« Reply #15 on: January 22, 2019, 01:33:15 AM »
For the OP, are we supposed to discuss sequels only? I was wondering if you meant specifically the new trilogy or if the new movies in general are allowed too. I did recently watch Solo which I thought was fine and I adore Rogue One but those are technically prequels.

Offline Fierbali111

Re: Star Wars sequels
« Reply #16 on: January 22, 2019, 03:47:00 PM »
I really liked rogue one minus maybe one or two small parts. I thought they should have made felicity Jones look a bit rougher around the edges as she was an imperial prisoner and basically an outlaw before then.

The Han solo movie had some moments, but for the most part bombed really hard. I found that they turned Han into a goofball, something i felt he never was in the original trilogy.

Then of course there was that bad guy(girl) that led that gang known as the cloud riders. When she took off the mask i was expecting an imposing Brianne of tarth sort of character but instead had a skinny 14 year old who was previously in the ice train scene physically overpowering Beckett, something that felt really off. Then when the rest of the imposing gang took of their helmets they turned out to be a band of forgotten misfits instead of the dangerous killers they were lead out to be, killers that stop killing as soon as they join Han's side.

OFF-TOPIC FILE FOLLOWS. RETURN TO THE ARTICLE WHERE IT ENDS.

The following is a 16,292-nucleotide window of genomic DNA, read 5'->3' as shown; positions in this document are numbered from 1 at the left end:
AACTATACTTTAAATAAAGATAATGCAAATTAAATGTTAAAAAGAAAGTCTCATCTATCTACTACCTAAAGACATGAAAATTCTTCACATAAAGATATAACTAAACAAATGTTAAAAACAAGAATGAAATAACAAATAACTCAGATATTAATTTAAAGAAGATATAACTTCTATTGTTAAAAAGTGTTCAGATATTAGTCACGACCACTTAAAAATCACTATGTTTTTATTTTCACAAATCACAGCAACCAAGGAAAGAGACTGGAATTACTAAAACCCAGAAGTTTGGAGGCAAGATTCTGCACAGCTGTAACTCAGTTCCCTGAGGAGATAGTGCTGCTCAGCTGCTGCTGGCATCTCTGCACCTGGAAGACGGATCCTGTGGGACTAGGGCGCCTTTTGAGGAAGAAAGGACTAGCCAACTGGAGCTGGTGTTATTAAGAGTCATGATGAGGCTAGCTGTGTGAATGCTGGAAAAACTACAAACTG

Then of course there was the least subtle darth maul reveal of all time, you see his outline, then his face, then he uses the force, then he turns on his double bladed lightsaber. Jeez, i think i can get it.

Offline Azuresun

Re: Star Wars sequels
« Reply #17 on: January 22, 2019, 04:48:48 PM »
My personal thoughts on the sequels, which went rambling on a bit longer than I intended them to once I got thinking--

For me, TFA was good but not mindblowing. It felt like it was playing too safe and copying the original trilogy too closely (a droid carrying critical information comes into the hands of a desert-dwelling scavenger, who teams up with Han Solo to deliver it to rebel HQ, then there's a big battle against a planet-wrecking superweapon and a masked Sith who killed the mentor figure). The prequels were very flawed, but they were at least trying to do new things with the universe. Rey....I can't think of much to say about her other than "she's strong", she felt like everyone's first original character in the Star Wars setting.  ;)